GLENS FALLS — There was an angry local reaction after a gay man was recently turned away at a blood drive at his church.
David Morrison of Warrensburg was refused when he tried to donate recently at a Red Cross blood drive at his church, the Christ Church United Methodist Church of Glens Falls.
Several people called for a boycott against the Red Cross, while others defended the nonprofit organization, which had said it had no choice but to follow federal Food and Drug Administration rules.
But the Red Cross now says it supports the rule, which prohibits donations from men who have sex with other men. The ban is in force even if the man has a monogamous partner and uses protection, while people who have unprotected sex with multiple partners of the opposite sex are allowed to donate blood.
In some countries, every blood donation is tested to make sure it does not have HIV, hepatitis B, hepatitis A and other diseases that can be transmitted through blood to the recipient.
But in the United States, blood donations are pooled and then tested in groups of six or more. That means a positive test loses far more than just one blood donation. And the FDA is concerned about infectious blood slipping through the test process, so officials want to reduce the chance of such blood getting donated at all.
Last year, the FDA reduced the ban on gay men donating blood. Previously, it was a lifetime ban for any man who ever had sex with another man. Now it’s 12 months. But for gay men, the ban is still essentially a lifetime ban.
When a gay man who has volunteered regularly with his church on Red Cross blood drives was turned away, the Red Cross said it wasn’t their rule. They just had to follow FDA rules, they said.
But, later, Red Cross officials acknowledged they aren’t objecting to the rule in any way. However, they are helping the FDA gather more data on the issue, which could lead to changes in the future.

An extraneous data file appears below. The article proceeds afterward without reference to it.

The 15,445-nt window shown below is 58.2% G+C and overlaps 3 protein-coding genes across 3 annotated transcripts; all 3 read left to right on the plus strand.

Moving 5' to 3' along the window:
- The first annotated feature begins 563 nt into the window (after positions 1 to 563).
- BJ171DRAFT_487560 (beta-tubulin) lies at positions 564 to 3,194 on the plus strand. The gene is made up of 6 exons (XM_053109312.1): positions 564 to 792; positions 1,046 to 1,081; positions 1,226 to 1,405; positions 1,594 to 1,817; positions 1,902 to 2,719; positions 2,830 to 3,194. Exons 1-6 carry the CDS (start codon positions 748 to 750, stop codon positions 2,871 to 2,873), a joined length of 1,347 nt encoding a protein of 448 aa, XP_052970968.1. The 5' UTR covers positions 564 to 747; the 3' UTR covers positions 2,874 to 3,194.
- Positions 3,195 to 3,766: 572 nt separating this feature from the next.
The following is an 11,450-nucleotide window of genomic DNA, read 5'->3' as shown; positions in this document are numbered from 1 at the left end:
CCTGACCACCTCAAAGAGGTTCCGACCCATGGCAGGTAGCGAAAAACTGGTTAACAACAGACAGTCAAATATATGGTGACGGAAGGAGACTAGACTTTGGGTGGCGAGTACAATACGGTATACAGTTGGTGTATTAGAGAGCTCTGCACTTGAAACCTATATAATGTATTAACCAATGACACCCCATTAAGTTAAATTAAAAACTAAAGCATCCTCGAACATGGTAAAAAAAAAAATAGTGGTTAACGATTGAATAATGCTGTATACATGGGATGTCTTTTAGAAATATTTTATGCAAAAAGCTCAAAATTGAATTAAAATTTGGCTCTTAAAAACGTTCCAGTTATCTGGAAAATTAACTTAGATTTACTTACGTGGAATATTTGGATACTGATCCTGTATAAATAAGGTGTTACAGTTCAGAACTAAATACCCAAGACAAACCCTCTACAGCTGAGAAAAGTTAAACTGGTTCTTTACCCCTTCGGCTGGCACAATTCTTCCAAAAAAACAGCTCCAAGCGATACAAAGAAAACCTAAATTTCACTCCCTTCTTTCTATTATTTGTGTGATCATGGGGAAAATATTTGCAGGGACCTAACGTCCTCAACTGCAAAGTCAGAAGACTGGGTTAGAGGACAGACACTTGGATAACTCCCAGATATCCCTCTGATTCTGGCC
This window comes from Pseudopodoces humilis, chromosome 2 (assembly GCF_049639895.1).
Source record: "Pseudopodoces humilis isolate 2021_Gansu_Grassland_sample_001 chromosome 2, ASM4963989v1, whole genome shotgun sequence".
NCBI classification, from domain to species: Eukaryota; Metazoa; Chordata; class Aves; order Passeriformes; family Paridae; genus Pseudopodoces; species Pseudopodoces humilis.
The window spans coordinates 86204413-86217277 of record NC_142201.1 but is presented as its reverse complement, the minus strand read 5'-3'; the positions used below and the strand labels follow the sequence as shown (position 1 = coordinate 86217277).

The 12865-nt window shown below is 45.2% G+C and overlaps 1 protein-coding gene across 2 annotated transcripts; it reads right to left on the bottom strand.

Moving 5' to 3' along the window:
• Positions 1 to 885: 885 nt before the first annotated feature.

“Please know, the Red Cross continues to actively gather additional scientific risk data to assist the FDA in determining the safety of further changes regarding men who have sex with men (MSM) in the future,” said Dr. Susan Stramer, vice president of scientific affairs. “However, it is too early to determine what additional changes to the FDA’s MSM policy are warranted until more data are available.”
She noted that the Red Cross can’t simply test donors when they arrive. To achieve the best results, according to the FDA, gay men would have to be tested, then return and be tested again several weeks later after remaining abstinent for that period of time.
But she did not explain why the Red Cross would not simply test every blood sample. The FDA dismissed that idea last year as being too costly in comparison to the small number of gay men who would donate blood.
Now local residents are considering a boycott to show the Red Cross that it must push the FDA to drop the ban altogether. They are not alone in fighting the issue: FDA officials said they rethought the ban last year partly because they believe many gay men have been lying about their sexual history so that they can donate blood.